Multiple Typing for the Epidemiological Study of the Contamination of Broilers with Salmonella from the Hatchery to the Slaughterhouse
Abstract:Eighteen Belgian broiler flocks were followed from the hatchery to the slaughterhouse by a multiple typing approach (sero-, geno-, and phage types) for the investigation of the transmission of Salmonella and its subtypes. For 12 of the 18 flocks, there was no correlation between the serotypes found preharvest and those isolated from the feces in the transport crates and on the carcasses in the slaughterhouse. Serotypes found in the crates were usually also found on the carcasses. In 5 of the 10 flocks with Salmonella-positive broilers, complex contamination patterns with the involvement of different serotypes, genotypes, or both were revealed. In two of these flocks (flocks 8 and 9), the Salmonella Enteritidis contamination of the broilers could be traced to the hatchery. In flock 9, evidence was found for the acquisition, during rearing, of a megaplasmid in the Salmonella Enteritidis strain. In the other three positive flocks (flocks 6, 7, and 10), the environment and movable material (e.g., footwear) played a determining role in the infection and shedding pattern of the broilers. For flocks 6 and 7, reared consecutively in the same broiler house, a persistent Salmonella Hadar geno/phage type predominated in the preharvest period, while another Salmonella Hadar geno/phage type was found in the house or the environment but never in the broilers. Only for the above-mentioned five flocks were the same strains that were found preharvest also recovered from the carcasses, although these strains were not predominant on the carcasses, with the exception of one flock (flock 10). In conclusion, it can be said that most of the time, Salmonella strains that contaminate Belgian broiler carcasses do not predominate in the preharvest environment.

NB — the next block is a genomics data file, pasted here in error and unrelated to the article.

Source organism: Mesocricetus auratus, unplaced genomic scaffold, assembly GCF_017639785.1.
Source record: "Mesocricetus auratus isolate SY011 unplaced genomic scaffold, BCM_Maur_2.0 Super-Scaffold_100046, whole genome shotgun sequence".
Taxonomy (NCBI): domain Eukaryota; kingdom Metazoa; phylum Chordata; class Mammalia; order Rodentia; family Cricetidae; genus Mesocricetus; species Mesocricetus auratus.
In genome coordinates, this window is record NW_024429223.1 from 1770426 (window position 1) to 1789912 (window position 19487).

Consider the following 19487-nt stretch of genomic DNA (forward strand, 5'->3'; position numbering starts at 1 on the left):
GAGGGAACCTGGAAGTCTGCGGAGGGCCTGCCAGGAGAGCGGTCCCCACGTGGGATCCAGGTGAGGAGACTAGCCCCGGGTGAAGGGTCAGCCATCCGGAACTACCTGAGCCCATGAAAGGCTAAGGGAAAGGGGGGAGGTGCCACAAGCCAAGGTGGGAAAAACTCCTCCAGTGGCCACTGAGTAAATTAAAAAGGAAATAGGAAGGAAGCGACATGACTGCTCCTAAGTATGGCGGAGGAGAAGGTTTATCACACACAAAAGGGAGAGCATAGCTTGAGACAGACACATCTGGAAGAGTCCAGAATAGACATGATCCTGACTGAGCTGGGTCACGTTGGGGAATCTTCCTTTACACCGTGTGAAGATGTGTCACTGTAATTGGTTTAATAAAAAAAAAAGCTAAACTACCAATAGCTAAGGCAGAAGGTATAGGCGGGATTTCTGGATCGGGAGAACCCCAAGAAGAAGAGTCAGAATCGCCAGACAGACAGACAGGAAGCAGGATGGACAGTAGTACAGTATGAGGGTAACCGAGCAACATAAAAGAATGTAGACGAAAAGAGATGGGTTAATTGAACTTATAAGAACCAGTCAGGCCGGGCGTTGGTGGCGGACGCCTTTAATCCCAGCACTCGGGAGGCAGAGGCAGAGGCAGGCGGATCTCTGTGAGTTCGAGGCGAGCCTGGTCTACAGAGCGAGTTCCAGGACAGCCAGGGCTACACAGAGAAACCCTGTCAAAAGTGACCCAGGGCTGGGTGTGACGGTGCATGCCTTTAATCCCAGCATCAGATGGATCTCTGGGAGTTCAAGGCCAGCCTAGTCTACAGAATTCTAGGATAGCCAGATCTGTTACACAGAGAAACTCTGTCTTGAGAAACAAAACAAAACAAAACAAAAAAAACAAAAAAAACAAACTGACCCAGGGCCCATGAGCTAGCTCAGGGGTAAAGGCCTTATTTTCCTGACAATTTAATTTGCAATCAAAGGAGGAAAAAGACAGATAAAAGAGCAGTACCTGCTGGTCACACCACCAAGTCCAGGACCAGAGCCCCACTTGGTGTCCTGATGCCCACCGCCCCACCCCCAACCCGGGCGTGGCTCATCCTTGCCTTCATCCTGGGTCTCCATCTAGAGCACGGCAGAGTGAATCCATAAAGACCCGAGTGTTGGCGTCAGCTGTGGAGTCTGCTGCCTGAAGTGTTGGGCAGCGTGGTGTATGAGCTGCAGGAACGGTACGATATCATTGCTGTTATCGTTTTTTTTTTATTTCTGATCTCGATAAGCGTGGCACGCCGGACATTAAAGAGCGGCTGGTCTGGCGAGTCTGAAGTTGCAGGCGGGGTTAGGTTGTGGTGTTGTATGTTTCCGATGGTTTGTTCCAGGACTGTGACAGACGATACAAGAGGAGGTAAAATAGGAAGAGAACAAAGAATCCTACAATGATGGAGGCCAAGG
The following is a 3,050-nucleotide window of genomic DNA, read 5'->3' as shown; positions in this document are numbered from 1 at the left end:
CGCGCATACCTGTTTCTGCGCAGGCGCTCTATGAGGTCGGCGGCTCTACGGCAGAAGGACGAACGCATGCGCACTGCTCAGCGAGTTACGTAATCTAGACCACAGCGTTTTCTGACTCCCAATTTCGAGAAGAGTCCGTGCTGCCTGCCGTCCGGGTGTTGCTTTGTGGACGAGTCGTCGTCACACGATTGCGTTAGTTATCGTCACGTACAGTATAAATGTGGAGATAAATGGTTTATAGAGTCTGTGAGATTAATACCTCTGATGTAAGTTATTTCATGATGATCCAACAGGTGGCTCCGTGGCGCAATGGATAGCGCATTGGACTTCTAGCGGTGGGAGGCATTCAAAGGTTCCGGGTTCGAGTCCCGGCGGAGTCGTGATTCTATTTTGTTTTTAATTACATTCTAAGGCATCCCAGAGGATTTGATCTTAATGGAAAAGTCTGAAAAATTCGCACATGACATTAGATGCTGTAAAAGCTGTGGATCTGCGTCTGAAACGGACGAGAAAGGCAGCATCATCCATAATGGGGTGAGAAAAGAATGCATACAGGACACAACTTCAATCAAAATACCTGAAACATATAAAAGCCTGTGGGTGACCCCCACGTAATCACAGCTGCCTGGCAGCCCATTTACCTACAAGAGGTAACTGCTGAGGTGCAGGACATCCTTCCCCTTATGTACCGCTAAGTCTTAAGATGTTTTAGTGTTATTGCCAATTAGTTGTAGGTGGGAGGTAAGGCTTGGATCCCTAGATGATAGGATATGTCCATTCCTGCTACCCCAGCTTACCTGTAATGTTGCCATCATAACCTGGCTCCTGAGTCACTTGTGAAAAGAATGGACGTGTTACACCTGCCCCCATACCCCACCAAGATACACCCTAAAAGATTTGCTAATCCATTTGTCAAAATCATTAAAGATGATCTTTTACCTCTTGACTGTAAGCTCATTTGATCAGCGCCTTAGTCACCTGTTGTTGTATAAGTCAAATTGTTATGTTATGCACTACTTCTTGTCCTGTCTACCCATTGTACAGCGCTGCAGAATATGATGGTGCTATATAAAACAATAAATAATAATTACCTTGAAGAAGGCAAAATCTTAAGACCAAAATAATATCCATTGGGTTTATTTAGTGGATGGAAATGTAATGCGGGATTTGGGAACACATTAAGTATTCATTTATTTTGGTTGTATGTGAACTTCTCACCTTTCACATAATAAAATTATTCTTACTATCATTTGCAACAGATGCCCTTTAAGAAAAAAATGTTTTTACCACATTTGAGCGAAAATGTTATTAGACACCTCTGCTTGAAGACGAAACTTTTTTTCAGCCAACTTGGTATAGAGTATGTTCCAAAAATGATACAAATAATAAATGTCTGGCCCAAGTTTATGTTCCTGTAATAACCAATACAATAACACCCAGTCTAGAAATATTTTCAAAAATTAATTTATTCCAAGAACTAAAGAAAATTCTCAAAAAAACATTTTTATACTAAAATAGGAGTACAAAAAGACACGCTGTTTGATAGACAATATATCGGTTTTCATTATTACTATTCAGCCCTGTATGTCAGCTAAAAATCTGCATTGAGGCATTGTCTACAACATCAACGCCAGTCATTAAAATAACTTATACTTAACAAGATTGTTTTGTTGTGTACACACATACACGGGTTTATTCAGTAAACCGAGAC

Document Type: Research Article
Affiliations: 1: Ministry of the Flemish Community, Institute for Agricultural and Fisheries Research (ILVO), Unit Technology & Food, Brusselsesteenweg 370, B-9090 Melle, Belgium 2: University Medical Center Sint-Pieter, Microbiology Department, Hoogstraat 322, 1000 Brussels, Belgium 3: Department of Human Ecology, Free University of Brussels, Laarbeeklaan 103, 1090 Brussels, Belgium 4: Pasteur Institute of Brussels, Phage Typing Service, Engelandstraat 642, 1180 Brussels, Belgium 5: Department of Veterinary Public Health and Food Safety, Faculty of Veterinary Medicine, Ghent University, Salisburylaan 133, B-9820 Merelbeke, Belgium
Publication date: February 1, 2007
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